The main thing I want people to know is not to feel sorry for me. When someone knows my story and knows that I lost my parents, I don’t want them to pity me. I don’t want my story to be about that. I have been through a lot, and I feel like God put me through it for a reason. I am not defined by my adversities but, instead, am defined by the lessons that my adversities have taught me. I want to be able to inspire others through my accomplishments.
To some people, the Boys and Girls Club is just a place to hang out after school and on breaks, but for me the Club is much more than that. I have grown up in the Boys and Girls Club. I created an entire network of friends at the Club and an even larger network of volunteer opportunities for eleven years. The Boys and Girls Club provided me with a place to go and people to talk to when I needed help. My entire life has been filled with struggles and hardships. As a child, I lost a number of important people, and I felt like I had no place to turn, but the Boys and Girls Club provided me with that place.
I’ve always been able to go to the Boys and Girls Club when I wanted to get away from my problems at home. The staff members at the Club always provided me with the best advice and support. They’ve always told me to do what I feel is right and what is best for me. I am thankful for the Boys and Girls Club because it has provided me with vital resources that I will need to be successful in life. Those resources are some of the more simple things that sometimes I didn’t feel like I was receiving at home.
It takes a village to raise a child, and all of the staff members at the Boys and Girls Club were my village. Even if they were just in my life for a short season, I am grateful that they were there. After my parents died, I stopped going to the Club for a while, but I got completely back into it within two years. More than anything, the Club is a place of opportunity and education. It is where I learned to be a leader, and it was a safe place for me to go. I basically have always gone there. I always had family members who worked there or cousins who were members.
I started showing up when I was three, and by the time I became a member at six, everyone knew me. I was that girl who was always upfront for talking too much. I’ve been going to the Club longer than most of the staff. You always remember the people you meet there, and you form some really strong bonds. You’ll see them out in public, someone you met in yellow, orange, or green cards, and you will have a memory or joke that you share. All of my siblings were older than me, and being at the Club gave me somewhere to go and people to play with. I don’t say any of this to keep a title or anything; it doesn’t matter that I am the Youth of the Year. I tell about the Club because I think it is important. That’s why I work here now, and that’s why I’ll still volunteer when I move away for college. The Club helped mold me, and I am blessed to continue to watch it mold others.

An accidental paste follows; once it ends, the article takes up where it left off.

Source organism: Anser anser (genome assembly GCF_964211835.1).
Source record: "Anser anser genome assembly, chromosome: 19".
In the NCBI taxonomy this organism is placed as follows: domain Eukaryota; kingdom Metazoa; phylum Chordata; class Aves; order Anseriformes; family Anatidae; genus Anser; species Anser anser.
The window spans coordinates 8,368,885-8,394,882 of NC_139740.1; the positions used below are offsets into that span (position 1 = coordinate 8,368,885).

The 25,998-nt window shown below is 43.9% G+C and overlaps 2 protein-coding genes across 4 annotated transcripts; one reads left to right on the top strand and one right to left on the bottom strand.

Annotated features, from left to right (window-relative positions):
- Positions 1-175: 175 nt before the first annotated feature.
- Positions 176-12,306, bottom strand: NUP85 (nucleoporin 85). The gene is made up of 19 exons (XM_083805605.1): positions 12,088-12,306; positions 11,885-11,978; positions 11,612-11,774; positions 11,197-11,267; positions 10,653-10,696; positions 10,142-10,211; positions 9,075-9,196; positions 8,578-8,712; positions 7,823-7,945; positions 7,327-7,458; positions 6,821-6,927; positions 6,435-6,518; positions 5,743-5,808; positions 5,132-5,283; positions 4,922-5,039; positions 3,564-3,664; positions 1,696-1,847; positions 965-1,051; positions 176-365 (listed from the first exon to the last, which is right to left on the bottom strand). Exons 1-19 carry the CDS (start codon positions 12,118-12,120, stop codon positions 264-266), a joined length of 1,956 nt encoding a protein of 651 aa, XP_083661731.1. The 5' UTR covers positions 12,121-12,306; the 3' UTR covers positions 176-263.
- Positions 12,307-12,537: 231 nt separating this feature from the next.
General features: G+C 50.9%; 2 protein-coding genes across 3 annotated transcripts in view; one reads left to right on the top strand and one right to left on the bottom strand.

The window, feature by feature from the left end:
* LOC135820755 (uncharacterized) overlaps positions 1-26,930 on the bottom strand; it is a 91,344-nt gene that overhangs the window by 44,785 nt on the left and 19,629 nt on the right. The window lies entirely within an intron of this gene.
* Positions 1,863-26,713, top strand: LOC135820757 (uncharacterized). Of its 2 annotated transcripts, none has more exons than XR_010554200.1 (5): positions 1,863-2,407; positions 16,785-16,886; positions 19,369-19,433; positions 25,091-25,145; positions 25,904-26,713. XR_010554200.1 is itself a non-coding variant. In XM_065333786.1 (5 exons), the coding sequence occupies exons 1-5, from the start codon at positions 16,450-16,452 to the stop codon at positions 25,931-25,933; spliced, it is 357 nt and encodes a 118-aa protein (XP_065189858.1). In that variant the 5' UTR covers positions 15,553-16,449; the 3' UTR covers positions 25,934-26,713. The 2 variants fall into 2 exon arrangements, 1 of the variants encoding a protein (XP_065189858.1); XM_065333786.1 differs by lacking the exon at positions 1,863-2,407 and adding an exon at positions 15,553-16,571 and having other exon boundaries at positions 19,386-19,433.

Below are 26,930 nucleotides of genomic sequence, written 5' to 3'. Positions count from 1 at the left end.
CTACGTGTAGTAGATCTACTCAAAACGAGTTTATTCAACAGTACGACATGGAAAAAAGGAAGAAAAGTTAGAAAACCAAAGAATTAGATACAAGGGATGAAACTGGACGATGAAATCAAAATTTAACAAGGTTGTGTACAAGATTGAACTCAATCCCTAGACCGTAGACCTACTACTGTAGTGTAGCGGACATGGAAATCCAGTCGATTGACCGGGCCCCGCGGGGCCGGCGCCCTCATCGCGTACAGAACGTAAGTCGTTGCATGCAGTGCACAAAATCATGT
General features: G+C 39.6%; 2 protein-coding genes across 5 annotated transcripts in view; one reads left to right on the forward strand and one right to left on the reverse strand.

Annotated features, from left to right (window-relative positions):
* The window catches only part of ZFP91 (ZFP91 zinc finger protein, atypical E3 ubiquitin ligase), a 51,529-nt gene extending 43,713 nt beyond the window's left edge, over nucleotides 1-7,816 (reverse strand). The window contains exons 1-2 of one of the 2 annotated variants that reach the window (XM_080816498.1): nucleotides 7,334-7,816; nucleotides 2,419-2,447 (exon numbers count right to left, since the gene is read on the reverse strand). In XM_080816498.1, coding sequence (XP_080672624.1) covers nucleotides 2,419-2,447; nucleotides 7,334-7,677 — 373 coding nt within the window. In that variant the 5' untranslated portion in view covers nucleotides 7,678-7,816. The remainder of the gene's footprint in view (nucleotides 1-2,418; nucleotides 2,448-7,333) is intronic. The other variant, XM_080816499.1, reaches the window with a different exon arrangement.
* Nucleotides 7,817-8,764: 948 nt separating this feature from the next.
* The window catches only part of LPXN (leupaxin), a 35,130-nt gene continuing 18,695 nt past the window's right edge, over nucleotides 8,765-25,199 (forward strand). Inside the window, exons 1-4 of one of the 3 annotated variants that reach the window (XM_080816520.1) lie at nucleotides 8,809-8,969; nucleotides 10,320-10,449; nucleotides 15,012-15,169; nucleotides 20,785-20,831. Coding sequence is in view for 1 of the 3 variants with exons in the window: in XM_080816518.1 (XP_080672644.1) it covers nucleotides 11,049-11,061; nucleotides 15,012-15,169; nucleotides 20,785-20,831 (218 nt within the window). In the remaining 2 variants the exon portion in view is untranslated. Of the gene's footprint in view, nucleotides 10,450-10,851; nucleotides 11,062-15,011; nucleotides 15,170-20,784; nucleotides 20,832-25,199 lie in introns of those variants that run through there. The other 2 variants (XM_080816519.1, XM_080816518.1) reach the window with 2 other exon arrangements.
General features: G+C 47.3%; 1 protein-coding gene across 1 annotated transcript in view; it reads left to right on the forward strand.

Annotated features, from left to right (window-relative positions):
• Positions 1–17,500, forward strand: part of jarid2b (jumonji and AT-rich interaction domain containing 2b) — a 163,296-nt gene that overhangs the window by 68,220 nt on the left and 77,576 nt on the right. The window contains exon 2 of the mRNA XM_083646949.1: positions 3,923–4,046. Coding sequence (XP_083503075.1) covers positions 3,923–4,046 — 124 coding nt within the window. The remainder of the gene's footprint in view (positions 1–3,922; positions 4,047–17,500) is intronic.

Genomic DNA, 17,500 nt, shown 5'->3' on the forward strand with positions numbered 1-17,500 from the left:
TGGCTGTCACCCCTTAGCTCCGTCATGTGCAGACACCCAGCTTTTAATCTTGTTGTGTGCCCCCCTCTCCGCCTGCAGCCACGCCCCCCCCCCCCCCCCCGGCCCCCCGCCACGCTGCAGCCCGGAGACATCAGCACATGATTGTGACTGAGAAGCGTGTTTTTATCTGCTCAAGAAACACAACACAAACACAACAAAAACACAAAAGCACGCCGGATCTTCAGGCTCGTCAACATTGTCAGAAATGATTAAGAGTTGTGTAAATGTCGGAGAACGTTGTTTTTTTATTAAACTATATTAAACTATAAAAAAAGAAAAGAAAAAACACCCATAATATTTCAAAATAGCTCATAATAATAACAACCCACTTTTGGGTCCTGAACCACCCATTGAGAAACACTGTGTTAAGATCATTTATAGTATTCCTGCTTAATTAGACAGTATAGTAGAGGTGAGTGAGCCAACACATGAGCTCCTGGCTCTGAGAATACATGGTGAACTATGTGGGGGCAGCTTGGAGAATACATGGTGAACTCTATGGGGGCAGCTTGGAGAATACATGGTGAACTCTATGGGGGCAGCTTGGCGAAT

Working at the Club instead of being a member has been different. I feel like I get where the kids are coming from because I was just like them once. I have gone through the same things they are going through. I don’t like having to yell at them. Summer camp days are long, and no day is quite the same. But, I love it! I love being able to help them with their homework because I know that the things I learned can be applied, and that is crazy to me. I love that I can use what I have learned to help them. It also makes me realize that even though it may not seem like I have a lot, I am lucky in what I do have. Some of these kids have so little, but they are still so happy and thankful for everything. They are so grateful that I am here. I have formed really strong bonds with a lot of them. I have developed a strong bond with one girl. She is always so happy, and it makes me happy to be around her.
My mom once told me that as long as you love what you do you’ll never work a day in your life. I love working at the Boys and Girls Club because I love kids. I love making a difference in their lives just like so many staff made in mine. I am ready to start the next chapter of my life. I am excited about attending Auburn University in the fall. I was at Auburn some this summer participating in a bridge program for new minority students who will study math or sciences. I want to major in Bio-Chemistry and research cancer one day. I can already tell college life will be hard. At Auburn, it was twelve hour days, and I have never been so tired in my life. Auburn has always been my dream school. I spent my entire senior year filling out scholarship applications so I could afford it, and it finally paid off.
Right now, my best friend and I are working on starting a scholarship for students who have lost a parent or are adopted. It is important to me that I can give back. Finding money for college can be difficult, and if I can help lessen that burden for someone that would be amazing. To me, it is all about passing on the gifts that I’ve been blessed with and giving back what the Boys and Girls Club gave to me.
-As told to Krista Maeira Parker, Student Writer
This story originally appeared in Facing Hope, a publication of The Facing Project that was organized by Georgia Highlands College, Georgia Northwestern Technical College, and Berry College in Rome, Georgia.